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During mating, males seek out females. A male will perch near a female and open and close his wings. This releases a "strong and spicy" scent from the male's scent scales. This aids in courtship due to recognition of and the female's attraction to this scent. Males are attracted to females based on size, color, and the frequency of the flapping of the female's wings. This allows the males to determine the females of their own species as well as the most attractive females of their species. The females have sensilla, chemoreceptors on the ventral surfaces of their forelegs. When looking for a place to lay her eggs, a female will land on a leaf and "drum" the leaf, which involves scraping the surface of the leaf. In doing this the chemoreceptors help the female to identify the plant. The sensilla occur in clusters of 4-12, and each pair of sensilla is located at the same place as a pair of spines. These spines are thought to scratch the leaf surface to allow the oils of the leaf to come into contact with the sensilla. The females lay their pale yellow eggs singly near food sources during their migration. These may be laid in late June and July, but the majority are laid in August or September.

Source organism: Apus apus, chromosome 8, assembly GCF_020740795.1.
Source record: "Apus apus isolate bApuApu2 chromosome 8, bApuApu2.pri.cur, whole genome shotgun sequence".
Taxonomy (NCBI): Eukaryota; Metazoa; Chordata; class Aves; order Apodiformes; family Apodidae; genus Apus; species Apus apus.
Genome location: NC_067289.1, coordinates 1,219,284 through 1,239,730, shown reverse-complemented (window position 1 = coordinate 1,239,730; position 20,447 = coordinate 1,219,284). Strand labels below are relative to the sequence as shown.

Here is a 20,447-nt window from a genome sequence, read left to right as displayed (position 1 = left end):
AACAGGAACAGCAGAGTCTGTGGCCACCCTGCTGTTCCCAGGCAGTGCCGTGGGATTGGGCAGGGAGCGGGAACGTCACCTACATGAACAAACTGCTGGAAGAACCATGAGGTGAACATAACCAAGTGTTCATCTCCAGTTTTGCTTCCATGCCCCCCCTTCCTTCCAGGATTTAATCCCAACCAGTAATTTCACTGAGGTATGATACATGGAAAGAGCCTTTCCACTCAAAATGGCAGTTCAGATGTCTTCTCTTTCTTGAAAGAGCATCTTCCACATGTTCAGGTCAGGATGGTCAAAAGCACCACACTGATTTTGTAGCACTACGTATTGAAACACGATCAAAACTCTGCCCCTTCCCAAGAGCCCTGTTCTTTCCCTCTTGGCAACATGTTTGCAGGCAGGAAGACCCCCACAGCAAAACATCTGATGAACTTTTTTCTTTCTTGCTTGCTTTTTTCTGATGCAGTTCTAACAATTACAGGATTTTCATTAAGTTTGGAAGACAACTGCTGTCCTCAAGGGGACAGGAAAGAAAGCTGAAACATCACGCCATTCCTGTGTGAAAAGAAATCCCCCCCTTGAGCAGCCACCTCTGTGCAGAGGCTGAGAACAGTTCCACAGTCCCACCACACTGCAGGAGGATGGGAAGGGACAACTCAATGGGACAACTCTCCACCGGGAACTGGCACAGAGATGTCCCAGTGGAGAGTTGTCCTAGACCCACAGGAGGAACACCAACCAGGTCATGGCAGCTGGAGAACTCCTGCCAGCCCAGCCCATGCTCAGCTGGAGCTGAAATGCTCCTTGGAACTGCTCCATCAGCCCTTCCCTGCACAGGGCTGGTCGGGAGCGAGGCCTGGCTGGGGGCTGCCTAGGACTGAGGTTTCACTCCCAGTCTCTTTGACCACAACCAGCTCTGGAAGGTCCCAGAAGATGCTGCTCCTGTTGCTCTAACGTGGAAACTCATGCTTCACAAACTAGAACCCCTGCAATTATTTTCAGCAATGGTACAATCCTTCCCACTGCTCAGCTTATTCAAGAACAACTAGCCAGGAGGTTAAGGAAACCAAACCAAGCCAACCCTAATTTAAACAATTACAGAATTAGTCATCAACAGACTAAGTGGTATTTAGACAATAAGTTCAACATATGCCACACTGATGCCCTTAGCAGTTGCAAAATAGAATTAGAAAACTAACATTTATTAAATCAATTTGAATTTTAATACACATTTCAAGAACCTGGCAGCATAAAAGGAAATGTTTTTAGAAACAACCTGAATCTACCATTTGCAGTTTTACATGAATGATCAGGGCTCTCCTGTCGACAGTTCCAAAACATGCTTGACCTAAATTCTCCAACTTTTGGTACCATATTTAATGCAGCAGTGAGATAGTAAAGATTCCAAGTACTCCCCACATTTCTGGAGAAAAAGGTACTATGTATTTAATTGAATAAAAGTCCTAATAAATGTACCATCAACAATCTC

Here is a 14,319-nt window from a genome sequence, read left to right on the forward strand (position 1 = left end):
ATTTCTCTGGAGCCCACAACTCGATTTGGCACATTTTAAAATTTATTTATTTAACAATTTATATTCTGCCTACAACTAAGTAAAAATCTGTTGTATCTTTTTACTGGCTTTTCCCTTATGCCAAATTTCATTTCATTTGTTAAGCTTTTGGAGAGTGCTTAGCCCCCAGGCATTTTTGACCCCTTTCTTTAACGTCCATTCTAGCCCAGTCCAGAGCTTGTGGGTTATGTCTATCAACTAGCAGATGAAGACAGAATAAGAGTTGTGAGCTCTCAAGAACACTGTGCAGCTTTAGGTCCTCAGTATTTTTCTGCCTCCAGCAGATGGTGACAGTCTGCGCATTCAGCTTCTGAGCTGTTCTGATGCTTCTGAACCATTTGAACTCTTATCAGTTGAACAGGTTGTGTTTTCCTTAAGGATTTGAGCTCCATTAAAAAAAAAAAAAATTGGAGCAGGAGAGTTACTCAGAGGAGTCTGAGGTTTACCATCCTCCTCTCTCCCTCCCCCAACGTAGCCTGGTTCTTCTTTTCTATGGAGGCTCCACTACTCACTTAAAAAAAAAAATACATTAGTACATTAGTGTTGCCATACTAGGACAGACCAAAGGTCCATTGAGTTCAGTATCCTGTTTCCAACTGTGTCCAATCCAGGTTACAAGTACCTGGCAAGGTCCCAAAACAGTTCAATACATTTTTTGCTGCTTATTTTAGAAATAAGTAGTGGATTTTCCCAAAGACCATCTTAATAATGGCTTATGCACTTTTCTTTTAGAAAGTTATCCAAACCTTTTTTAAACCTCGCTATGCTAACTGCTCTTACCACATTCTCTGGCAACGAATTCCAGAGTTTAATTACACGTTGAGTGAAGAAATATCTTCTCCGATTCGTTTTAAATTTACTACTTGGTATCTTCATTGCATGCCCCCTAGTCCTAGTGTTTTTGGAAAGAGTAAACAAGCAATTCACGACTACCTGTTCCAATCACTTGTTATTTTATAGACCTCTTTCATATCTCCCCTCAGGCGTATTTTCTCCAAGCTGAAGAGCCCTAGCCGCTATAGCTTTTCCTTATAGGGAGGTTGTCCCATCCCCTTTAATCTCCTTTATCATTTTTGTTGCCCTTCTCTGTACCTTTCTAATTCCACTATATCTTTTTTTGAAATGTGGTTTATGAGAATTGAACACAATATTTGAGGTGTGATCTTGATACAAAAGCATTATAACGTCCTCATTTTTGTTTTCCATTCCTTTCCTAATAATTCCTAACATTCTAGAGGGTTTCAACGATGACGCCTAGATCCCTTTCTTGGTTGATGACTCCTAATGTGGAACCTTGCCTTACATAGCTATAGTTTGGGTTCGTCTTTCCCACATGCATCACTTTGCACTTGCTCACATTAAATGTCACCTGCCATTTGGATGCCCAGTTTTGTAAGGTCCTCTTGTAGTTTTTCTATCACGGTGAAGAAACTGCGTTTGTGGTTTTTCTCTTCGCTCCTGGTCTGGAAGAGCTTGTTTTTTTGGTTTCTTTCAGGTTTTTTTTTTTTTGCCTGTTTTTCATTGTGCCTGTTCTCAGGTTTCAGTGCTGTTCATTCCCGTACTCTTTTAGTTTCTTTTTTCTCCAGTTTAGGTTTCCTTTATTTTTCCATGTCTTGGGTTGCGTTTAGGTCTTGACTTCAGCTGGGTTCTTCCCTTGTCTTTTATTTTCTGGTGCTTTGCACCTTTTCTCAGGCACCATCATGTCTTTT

Key Reproductive Features: gonochoric/gonochoristic/dioecious (sexes separate); sexual ; fertilization (Internal ); oviparous

After laying eggs, butterflies exhibit no parental care.

Parental Investment: pre-fertilization (Provisioning)

  • Ahmad, S. 1983. Herbivorous Insects. New York City, New York: Academic Press.
  • Klots, A. 1951. A Field Guide to the Butterflies of North America, East of the Great Plains. Boston, Massachusets: Houghton Mifflin Company.
  • Waldbauer, G. 1996. Insects through the Seasons. London, England: Harvard University Press.
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Molecular Biology and Genetics

Molecular Biology

Statistics of barcoding coverage: Speyeria cybele

Barcode of Life Data Systems (BOLDS) Stats